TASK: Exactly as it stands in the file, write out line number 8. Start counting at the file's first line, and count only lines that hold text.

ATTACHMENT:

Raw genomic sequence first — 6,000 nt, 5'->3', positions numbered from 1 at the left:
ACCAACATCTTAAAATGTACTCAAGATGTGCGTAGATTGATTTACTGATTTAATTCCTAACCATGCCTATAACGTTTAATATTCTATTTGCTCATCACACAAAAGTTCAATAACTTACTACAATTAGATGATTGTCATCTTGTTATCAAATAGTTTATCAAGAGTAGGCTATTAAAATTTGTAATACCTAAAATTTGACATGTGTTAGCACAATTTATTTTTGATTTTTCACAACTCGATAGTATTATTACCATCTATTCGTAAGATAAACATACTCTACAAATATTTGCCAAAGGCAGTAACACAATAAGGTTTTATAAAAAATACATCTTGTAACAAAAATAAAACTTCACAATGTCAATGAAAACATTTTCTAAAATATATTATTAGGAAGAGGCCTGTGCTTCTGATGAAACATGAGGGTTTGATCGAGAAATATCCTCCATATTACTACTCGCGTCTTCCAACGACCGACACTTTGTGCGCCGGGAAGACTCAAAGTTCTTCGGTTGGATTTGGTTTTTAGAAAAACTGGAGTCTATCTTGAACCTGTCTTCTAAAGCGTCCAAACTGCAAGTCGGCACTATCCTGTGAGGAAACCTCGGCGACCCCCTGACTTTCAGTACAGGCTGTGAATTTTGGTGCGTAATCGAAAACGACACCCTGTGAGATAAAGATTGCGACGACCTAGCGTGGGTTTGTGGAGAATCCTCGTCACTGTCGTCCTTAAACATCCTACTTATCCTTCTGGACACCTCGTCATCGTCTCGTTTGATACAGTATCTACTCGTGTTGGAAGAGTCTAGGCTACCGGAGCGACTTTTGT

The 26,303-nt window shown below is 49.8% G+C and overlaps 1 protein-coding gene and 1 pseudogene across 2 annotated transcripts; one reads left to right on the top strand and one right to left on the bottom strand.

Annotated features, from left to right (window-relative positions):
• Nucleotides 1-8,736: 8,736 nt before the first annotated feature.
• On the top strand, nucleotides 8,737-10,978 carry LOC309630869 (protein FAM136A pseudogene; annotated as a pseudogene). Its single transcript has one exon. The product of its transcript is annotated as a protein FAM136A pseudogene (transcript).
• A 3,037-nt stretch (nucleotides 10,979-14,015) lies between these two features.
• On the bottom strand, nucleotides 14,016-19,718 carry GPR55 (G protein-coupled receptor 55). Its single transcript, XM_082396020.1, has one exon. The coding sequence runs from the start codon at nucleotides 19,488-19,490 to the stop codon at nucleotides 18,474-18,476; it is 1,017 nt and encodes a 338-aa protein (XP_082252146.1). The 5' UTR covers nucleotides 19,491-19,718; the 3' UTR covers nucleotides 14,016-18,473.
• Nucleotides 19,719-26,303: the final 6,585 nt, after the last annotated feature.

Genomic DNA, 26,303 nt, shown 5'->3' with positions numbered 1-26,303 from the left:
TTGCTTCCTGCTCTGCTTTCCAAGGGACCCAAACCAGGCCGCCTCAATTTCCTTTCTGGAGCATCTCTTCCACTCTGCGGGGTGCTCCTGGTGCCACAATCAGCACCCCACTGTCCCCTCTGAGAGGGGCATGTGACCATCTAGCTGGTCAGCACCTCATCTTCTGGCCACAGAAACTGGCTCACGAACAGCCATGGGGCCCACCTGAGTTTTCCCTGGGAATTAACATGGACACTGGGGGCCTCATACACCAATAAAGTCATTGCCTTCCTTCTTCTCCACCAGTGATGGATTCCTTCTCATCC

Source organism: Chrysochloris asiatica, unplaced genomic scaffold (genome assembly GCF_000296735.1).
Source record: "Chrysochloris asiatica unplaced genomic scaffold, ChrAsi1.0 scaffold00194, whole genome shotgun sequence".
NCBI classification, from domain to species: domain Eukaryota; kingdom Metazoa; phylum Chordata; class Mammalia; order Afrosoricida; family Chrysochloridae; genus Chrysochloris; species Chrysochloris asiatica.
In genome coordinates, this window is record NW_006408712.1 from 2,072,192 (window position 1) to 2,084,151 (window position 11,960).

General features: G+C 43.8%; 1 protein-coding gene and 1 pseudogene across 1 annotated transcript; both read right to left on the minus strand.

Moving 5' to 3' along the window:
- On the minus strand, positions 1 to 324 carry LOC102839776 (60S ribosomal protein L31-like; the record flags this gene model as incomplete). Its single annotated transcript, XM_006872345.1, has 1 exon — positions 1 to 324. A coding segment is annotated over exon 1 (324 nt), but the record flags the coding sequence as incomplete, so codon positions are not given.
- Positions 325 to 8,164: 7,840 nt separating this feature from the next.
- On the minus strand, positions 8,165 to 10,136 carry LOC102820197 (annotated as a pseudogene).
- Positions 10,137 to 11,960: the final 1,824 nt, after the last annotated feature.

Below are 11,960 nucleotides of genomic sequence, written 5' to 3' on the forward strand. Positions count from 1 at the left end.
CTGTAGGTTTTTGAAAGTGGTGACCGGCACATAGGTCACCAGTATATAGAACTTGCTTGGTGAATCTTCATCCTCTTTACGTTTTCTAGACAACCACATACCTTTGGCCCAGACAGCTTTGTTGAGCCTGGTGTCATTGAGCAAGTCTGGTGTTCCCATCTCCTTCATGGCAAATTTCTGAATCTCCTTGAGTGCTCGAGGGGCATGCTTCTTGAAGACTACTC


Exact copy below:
• On the bottom strand, nucleotides 14,016-19,718 carry GPR55 (G protein-coupled receptor 55). Its single transcript, XM_082396020.1, has one exon. The coding sequence runs from the start codon at nucleotides 19,488-19,490 to the stop codon at nucleotides 18,474-18,476; it is 1,017 nt and encodes a 338-aa protein (XP_082252146.1). The 5' UTR covers nucleotides 19,491-19,718; the 3' UTR covers nucleotides 14,016-18,473.